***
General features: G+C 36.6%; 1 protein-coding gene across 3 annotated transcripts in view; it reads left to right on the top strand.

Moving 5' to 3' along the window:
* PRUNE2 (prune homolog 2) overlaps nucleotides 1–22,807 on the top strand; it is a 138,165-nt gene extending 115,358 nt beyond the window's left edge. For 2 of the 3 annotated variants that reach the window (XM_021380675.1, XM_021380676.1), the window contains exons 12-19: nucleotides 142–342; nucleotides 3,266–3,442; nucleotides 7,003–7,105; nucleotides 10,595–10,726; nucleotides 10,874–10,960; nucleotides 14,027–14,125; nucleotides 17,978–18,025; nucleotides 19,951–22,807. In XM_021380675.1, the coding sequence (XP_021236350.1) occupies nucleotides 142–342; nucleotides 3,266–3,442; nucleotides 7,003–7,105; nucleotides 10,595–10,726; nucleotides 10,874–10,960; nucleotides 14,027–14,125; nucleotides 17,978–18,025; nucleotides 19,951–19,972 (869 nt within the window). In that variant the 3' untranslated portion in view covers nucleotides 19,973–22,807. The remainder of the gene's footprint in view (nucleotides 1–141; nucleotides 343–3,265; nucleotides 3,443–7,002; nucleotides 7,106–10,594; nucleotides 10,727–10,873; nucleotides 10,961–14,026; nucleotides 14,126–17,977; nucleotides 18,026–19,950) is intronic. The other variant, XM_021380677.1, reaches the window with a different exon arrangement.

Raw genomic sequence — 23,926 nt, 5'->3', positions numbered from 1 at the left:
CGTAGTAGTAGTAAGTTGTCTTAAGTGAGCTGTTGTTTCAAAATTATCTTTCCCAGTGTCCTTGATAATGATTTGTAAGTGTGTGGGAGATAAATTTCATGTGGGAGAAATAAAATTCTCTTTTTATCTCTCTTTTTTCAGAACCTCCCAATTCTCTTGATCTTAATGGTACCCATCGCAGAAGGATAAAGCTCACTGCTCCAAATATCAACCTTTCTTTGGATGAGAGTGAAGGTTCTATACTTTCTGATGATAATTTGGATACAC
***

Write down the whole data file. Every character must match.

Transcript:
General features: G+C 36.6%; 1 protein-coding gene across 3 annotated transcripts in view; it reads left to right on the top strand.

Moving 5' to 3' along the window:
* PRUNE2 (prune homolog 2) overlaps nucleotides 1–22,807 on the top strand; it is a 138,165-nt gene extending 115,358 nt beyond the window's left edge. For 2 of the 3 annotated variants that reach the window (XM_021380675.1, XM_021380676.1), the window contains exons 12-19: nucleotides 142–342; nucleotides 3,266–3,442; nucleotides 7,003–7,105; nucleotides 10,595–10,726; nucleotides 10,874–10,960; nucleotides 14,027–14,125; nucleotides 17,978–18,025; nucleotides 19,951–22,807. In XM_021380675.1, the coding sequence (XP_021236350.1) occupies nucleotides 142–342; nucleotides 3,266–3,442; nucleotides 7,003–7,105; nucleotides 10,595–10,726; nucleotides 10,874–10,960; nucleotides 14,027–14,125; nucleotides 17,978–18,025; nucleotides 19,951–19,972 (869 nt within the window). In that variant the 3' untranslated portion in view covers nucleotides 19,973–22,807. The remainder of the gene's footprint in view (nucleotides 1–141; nucleotides 343–3,265; nucleotides 3,443–7,002; nucleotides 7,106–10,594; nucleotides 10,727–10,873; nucleotides 10,961–14,026; nucleotides 14,126–17,977; nucleotides 18,026–19,950) is intronic. The other variant, XM_021380677.1, reaches the window with a different exon arrangement.

Raw genomic sequence — 23,926 nt, 5'->3', positions numbered from 1 at the left:
CGTAGTAGTAGTAAGTTGTCTTAAGTGAGCTGTTGTTTCAAAATTATCTTTCCCAGTGTCCTTGATAATGATTTGTAAGTGTGTGGGAGATAAATTTCATGTGGGAGAAATAAAATTCTCTTTTTATCTCTCTTTTTTCAGAACCTCCCAATTCTCTTGATCTTAATGGTACCCATCGCAGAAGGATAAAGCTCACTGCTCCAAATATCAACCTTTCTTTGGATGAGAGTGAAGGTTCTATACTTTCTGATGATAATTTGGATACAC